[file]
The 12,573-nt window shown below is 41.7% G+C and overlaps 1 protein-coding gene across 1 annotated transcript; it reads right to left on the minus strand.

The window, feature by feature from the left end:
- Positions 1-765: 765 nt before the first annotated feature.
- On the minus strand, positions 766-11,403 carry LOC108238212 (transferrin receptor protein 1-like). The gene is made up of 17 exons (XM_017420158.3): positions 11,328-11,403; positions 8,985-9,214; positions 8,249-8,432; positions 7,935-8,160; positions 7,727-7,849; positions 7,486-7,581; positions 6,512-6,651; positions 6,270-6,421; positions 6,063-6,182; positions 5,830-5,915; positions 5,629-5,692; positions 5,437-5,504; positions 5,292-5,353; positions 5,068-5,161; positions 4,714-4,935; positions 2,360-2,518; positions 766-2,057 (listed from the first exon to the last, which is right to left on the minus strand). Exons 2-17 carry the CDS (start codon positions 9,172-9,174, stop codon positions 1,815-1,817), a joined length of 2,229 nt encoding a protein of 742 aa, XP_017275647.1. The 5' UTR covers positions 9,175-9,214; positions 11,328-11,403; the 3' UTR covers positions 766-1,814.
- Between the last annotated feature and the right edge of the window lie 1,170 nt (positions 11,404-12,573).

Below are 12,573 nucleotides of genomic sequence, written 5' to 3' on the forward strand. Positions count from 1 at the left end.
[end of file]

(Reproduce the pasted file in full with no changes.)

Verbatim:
The 12,573-nt window shown below is 41.7% G+C and overlaps 1 protein-coding gene across 1 annotated transcript; it reads right to left on the minus strand.

The window, feature by feature from the left end:
- Positions 1-765: 765 nt before the first annotated feature.
- On the minus strand, positions 766-11,403 carry LOC108238212 (transferrin receptor protein 1-like). The gene is made up of 17 exons (XM_017420158.3): positions 11,328-11,403; positions 8,985-9,214; positions 8,249-8,432; positions 7,935-8,160; positions 7,727-7,849; positions 7,486-7,581; positions 6,512-6,651; positions 6,270-6,421; positions 6,063-6,182; positions 5,830-5,915; positions 5,629-5,692; positions 5,437-5,504; positions 5,292-5,353; positions 5,068-5,161; positions 4,714-4,935; positions 2,360-2,518; positions 766-2,057 (listed from the first exon to the last, which is right to left on the minus strand). Exons 2-17 carry the CDS (start codon positions 9,172-9,174, stop codon positions 1,815-1,817), a joined length of 2,229 nt encoding a protein of 742 aa, XP_017275647.1. The 5' UTR covers positions 9,175-9,214; positions 11,328-11,403; the 3' UTR covers positions 766-1,814.
- Between the last annotated feature and the right edge of the window lie 1,170 nt (positions 11,404-12,573).

Below are 12,573 nucleotides of genomic sequence, written 5' to 3' on the forward strand. Positions count from 1 at the left end.